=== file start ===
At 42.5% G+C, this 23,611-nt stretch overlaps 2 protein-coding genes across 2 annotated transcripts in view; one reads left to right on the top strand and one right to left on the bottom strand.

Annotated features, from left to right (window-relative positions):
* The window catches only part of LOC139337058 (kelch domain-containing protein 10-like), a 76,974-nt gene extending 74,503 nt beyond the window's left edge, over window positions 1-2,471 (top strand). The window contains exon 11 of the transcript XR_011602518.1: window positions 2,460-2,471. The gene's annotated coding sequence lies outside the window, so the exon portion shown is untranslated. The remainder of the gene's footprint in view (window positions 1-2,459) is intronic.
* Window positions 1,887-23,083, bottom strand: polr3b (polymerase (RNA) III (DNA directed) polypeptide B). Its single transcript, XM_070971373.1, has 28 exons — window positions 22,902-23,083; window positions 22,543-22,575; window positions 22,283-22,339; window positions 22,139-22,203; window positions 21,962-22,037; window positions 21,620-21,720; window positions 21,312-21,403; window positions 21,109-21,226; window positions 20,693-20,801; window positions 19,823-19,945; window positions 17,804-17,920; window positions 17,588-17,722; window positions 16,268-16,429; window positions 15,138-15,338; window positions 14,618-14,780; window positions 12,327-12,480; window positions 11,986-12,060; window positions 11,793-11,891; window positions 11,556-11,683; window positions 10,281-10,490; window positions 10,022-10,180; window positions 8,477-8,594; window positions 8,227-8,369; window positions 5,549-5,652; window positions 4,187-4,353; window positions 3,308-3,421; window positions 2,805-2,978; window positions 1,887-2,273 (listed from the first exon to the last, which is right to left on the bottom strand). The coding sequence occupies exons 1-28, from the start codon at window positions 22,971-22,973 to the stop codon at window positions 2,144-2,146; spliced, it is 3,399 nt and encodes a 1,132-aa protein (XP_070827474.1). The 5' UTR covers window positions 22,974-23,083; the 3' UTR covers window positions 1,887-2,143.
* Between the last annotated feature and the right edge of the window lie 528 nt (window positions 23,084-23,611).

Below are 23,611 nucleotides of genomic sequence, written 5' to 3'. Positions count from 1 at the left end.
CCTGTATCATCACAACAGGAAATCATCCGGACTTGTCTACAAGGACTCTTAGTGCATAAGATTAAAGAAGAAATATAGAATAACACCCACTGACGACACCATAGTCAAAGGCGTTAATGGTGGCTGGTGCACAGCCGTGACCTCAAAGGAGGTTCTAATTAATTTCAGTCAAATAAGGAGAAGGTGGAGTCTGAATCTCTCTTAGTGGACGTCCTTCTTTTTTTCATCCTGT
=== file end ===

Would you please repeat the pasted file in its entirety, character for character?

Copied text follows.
At 42.5% G+C, this 23,611-nt stretch overlaps 2 protein-coding genes across 2 annotated transcripts in view; one reads left to right on the top strand and one right to left on the bottom strand.

Annotated features, from left to right (window-relative positions):
* The window catches only part of LOC139337058 (kelch domain-containing protein 10-like), a 76,974-nt gene extending 74,503 nt beyond the window's left edge, over window positions 1-2,471 (top strand). The window contains exon 11 of the transcript XR_011602518.1: window positions 2,460-2,471. The gene's annotated coding sequence lies outside the window, so the exon portion shown is untranslated. The remainder of the gene's footprint in view (window positions 1-2,459) is intronic.
* Window positions 1,887-23,083, bottom strand: polr3b (polymerase (RNA) III (DNA directed) polypeptide B). Its single transcript, XM_070971373.1, has 28 exons — window positions 22,902-23,083; window positions 22,543-22,575; window positions 22,283-22,339; window positions 22,139-22,203; window positions 21,962-22,037; window positions 21,620-21,720; window positions 21,312-21,403; window positions 21,109-21,226; window positions 20,693-20,801; window positions 19,823-19,945; window positions 17,804-17,920; window positions 17,588-17,722; window positions 16,268-16,429; window positions 15,138-15,338; window positions 14,618-14,780; window positions 12,327-12,480; window positions 11,986-12,060; window positions 11,793-11,891; window positions 11,556-11,683; window positions 10,281-10,490; window positions 10,022-10,180; window positions 8,477-8,594; window positions 8,227-8,369; window positions 5,549-5,652; window positions 4,187-4,353; window positions 3,308-3,421; window positions 2,805-2,978; window positions 1,887-2,273 (listed from the first exon to the last, which is right to left on the bottom strand). The coding sequence occupies exons 1-28, from the start codon at window positions 22,971-22,973 to the stop codon at window positions 2,144-2,146; spliced, it is 3,399 nt and encodes a 1,132-aa protein (XP_070827474.1). The 5' UTR covers window positions 22,974-23,083; the 3' UTR covers window positions 1,887-2,143.
* Between the last annotated feature and the right edge of the window lie 528 nt (window positions 23,084-23,611).

Below are 23,611 nucleotides of genomic sequence, written 5' to 3'. Positions count from 1 at the left end.
CCTGTATCATCACAACAGGAAATCATCCGGACTTGTCTACAAGGACTCTTAGTGCATAAGATTAAAGAAGAAATATAGAATAACACCCACTGACGACACCATAGTCAAAGGCGTTAATGGTGGCTGGTGCACAGCCGTGACCTCAAAGGAGGTTCTAATTAATTTCAGTCAAATAAGGAGAAGGTGGAGTCTGAATCTCTCTTAGTGGACGTCCTTCTTTTTTTCATCCTGT